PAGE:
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Finding Theo: A Father's True Story of Loss, Courage, and Discovery

CVB: So this was a major turning point in your life. Your son, Theo Krause, was riding a bike on a Colorado mountain trail, then he dropped into a ravine. Tell us what happened after your received the call?

Timothy Krause: Yes. He was biking with three friends on a weekend trip. He was trying to catch up to his friends because he had stopped to take some pictures. They dropped into this ravine down low and were shooting along the path when he lost control of his mountain bike and was thrown head first – I would say 20 feet or so – into an aspen tree. He was wearing a helmet that most certainly saved his life and his brain, but the impact broke his neck in three places. In fact, a shard of backbone stuck into his spinal column. As he laid there, he couldn’t move his arms and legs.

A guy came up and found him and dialed 911. That man turned out to be the son of an Iranian immigrant. He was on that trail that day because he was a cartographer. He specialized in making maps of mountain biking trails. This was his favorite trail and he was creating a map for it. He was doing this because his mother, who was dying of breast cancer, had counseled him before she died to do the thing that he loved the most.

For me, this was the first inkling of something special about Theo’s story. Who else in Colorado could call 911 and tell them with exact pinpoint accuracy where they were located in the wilderness. Theo laid there for several hours before a rescue team arrived.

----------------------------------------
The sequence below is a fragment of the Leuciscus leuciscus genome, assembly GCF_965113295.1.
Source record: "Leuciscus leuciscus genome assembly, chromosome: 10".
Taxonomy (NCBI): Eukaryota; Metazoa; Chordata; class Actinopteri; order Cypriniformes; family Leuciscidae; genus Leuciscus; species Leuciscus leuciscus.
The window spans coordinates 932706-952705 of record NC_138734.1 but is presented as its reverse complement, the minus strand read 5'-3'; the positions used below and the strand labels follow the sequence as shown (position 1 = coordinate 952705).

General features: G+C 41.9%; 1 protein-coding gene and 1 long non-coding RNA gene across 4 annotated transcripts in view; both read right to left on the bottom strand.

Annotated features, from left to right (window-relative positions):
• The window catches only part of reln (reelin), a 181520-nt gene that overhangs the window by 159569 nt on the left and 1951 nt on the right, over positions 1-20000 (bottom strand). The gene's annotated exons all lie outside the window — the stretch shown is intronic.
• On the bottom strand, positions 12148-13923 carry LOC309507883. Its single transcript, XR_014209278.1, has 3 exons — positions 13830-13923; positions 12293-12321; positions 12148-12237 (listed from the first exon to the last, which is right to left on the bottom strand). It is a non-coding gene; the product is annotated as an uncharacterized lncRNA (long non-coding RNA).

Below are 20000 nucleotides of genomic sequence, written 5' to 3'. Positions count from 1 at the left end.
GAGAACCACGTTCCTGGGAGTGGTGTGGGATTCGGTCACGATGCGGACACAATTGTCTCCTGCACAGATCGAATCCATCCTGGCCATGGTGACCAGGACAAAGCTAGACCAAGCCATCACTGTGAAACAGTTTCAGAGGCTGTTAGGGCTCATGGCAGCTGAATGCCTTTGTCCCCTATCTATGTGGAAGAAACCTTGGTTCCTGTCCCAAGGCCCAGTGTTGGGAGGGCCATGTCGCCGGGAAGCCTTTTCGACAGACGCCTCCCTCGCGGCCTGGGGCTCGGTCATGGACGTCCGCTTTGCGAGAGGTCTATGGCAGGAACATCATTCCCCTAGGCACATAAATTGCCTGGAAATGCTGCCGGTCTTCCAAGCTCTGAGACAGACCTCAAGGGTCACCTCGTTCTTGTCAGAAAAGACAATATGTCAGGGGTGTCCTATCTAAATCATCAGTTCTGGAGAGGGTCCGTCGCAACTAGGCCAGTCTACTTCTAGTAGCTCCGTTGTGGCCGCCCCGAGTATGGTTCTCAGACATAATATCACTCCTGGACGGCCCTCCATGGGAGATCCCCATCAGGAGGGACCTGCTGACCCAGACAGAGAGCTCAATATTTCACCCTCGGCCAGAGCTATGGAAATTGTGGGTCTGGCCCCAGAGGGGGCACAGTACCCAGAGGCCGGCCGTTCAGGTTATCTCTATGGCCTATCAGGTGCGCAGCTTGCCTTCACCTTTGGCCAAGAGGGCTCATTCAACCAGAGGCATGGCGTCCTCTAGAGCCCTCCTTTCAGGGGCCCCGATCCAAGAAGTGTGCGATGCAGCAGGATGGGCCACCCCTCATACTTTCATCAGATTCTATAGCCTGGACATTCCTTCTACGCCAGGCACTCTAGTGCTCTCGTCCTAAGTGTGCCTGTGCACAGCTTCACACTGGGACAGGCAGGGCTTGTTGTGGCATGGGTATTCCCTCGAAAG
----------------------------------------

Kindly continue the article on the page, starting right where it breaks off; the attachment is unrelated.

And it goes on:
CVB: It was that remote?

Timothy: Yes, it was pretty remote. It was four or five hours that he laid there before the rescue team made it up the mountain to him. A care flight helicopter had to find a place to land and they found a bluff in a precarious situation. They hiked up the bluff to deliver Theo to the helicopter. They flew into Grand Junction where a Yale Medical School spinal surgeon examined my son. He told Theo it was pretty bad and that he would never walk again.

CVB: So he knew right off the bat.

Timothy: Yes, right away he explained that this is what it was going to be. But he said, “We’re going to do our best to maybe get you the use of your hands with a repair operation.”

In the meantime, one of Theo’s friends called our house in Dallas, Texas, to tell us what happened. My wife’s cell phone rang – her name is Georgia. She said, “Tim, come here. Ted has been hurt.” He was called Ted at the time, but today he’s known by Theo. That began the worst night of our lives. I can remember very well that I was in the study trying to figure out what to do next. My wife was literally grabbing the toilet bowl, not knowing whether she’s going to pass out or throw up.

We were a long distance away and it’s kind of one of the key aspects of the story for me. As a father, you can move sharp objects out of their way their whole lives; you can send them to the best schools; you can keep them out of harm’s way and put the band aid on their knee when they’re hurt; but the day comes when, as a parent, you realize that something has happened that you can’t fix. It’s only going to be them that can fix it. What’s extraordinary about that lesson though is that other people can help. And that’s what happened.

Ultimately, eight weeks later, Theo walked out of the hospital.

More interviews and teaching by Craig von Buseck


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